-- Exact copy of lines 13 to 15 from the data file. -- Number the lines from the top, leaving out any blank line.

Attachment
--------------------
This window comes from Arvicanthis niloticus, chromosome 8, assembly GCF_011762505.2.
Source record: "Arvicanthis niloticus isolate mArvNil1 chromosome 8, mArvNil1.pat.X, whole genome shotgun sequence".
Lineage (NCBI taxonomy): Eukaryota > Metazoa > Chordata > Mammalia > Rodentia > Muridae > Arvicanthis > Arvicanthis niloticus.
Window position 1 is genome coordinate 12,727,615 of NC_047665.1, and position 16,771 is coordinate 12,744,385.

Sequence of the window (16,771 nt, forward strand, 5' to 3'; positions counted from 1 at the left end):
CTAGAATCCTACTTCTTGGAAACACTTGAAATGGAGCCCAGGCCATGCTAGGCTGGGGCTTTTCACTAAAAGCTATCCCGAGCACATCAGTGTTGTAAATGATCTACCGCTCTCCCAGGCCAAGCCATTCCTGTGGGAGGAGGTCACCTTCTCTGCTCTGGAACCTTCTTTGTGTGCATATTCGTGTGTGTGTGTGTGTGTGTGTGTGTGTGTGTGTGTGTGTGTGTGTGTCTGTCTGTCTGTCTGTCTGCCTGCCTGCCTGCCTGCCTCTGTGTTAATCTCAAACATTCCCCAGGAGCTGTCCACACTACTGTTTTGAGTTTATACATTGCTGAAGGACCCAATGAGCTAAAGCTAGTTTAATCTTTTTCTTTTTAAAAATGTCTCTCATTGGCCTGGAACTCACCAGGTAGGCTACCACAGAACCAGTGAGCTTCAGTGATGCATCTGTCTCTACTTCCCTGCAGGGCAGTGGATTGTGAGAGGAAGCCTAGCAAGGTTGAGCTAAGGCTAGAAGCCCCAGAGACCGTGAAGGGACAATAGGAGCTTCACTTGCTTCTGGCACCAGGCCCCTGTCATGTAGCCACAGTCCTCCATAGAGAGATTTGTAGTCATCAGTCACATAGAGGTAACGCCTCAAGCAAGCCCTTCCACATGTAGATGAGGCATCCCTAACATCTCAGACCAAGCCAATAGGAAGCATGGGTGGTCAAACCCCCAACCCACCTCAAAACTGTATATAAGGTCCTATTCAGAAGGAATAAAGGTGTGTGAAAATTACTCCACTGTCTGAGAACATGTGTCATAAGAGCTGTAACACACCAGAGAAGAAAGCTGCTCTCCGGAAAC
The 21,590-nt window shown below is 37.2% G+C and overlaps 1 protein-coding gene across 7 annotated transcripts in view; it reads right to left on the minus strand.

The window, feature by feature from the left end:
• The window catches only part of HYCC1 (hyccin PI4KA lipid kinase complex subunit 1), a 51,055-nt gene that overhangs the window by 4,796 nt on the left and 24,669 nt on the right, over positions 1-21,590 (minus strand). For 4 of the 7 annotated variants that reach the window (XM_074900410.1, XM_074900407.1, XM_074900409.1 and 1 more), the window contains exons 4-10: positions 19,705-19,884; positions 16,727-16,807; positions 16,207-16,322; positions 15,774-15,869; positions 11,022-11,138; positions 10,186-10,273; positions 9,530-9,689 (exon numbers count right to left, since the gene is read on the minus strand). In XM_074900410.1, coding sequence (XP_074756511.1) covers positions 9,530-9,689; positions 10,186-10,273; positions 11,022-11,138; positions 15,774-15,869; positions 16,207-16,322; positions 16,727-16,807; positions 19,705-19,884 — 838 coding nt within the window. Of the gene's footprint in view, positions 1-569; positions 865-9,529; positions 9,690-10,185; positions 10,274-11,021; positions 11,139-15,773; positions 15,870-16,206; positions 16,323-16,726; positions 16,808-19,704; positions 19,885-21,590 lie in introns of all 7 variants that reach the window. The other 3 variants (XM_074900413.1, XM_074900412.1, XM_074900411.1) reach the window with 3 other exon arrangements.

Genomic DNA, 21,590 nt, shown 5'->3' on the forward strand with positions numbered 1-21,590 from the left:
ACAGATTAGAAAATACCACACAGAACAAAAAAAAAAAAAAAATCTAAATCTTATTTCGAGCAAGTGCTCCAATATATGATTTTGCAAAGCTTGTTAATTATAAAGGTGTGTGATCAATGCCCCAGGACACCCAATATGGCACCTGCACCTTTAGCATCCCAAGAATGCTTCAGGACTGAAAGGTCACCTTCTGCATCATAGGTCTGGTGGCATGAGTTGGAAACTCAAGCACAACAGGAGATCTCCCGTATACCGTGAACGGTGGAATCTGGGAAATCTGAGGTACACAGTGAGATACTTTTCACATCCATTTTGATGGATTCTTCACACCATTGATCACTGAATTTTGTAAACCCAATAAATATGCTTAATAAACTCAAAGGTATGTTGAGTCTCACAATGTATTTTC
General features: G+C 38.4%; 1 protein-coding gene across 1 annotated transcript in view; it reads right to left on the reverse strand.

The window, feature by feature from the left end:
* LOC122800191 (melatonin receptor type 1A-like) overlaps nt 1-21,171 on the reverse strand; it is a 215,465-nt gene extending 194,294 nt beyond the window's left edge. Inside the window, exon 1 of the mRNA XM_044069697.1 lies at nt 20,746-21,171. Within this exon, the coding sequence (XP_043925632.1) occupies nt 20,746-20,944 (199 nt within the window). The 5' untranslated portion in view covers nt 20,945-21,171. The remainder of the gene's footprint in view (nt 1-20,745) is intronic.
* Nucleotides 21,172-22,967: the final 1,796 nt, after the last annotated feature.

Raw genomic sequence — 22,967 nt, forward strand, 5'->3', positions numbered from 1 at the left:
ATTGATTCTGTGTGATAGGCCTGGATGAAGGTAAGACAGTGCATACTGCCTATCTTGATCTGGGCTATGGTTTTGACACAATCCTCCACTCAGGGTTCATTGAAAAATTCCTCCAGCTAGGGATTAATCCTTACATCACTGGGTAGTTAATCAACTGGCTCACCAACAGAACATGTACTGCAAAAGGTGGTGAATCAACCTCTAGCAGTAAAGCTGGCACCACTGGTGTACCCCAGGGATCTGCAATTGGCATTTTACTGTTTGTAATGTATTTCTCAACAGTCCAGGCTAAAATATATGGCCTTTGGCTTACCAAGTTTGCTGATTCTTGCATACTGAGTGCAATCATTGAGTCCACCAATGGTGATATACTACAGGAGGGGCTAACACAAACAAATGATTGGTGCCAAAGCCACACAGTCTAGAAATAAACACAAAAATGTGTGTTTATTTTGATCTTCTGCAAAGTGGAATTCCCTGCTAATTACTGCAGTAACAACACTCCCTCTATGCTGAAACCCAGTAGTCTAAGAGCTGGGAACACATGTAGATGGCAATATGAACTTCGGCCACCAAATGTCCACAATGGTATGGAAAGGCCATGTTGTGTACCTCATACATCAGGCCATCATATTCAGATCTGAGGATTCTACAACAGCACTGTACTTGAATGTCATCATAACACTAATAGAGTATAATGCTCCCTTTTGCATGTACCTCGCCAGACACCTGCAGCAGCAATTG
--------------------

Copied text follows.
The window, feature by feature from the left end:
* LOC122800191 (melatonin receptor type 1A-like) overlaps nt 1-21,171 on the reverse strand; it is a 215,465-nt gene extending 194,294 nt beyond the window's left edge. Inside the window, exon 1 of the mRNA XM_044069697.1 lies at nt 20,746-21,171. Within this exon, the coding sequence (XP_043925632.1) occupies nt 20,746-20,944 (199 nt within the window). The 5' untranslated portion in view covers nt 20,945-21,171. The remainder of the gene's footprint in view (nt 1-20,745) is intronic.
* Nucleotides 21,172-22,967: the final 1,796 nt, after the last annotated feature.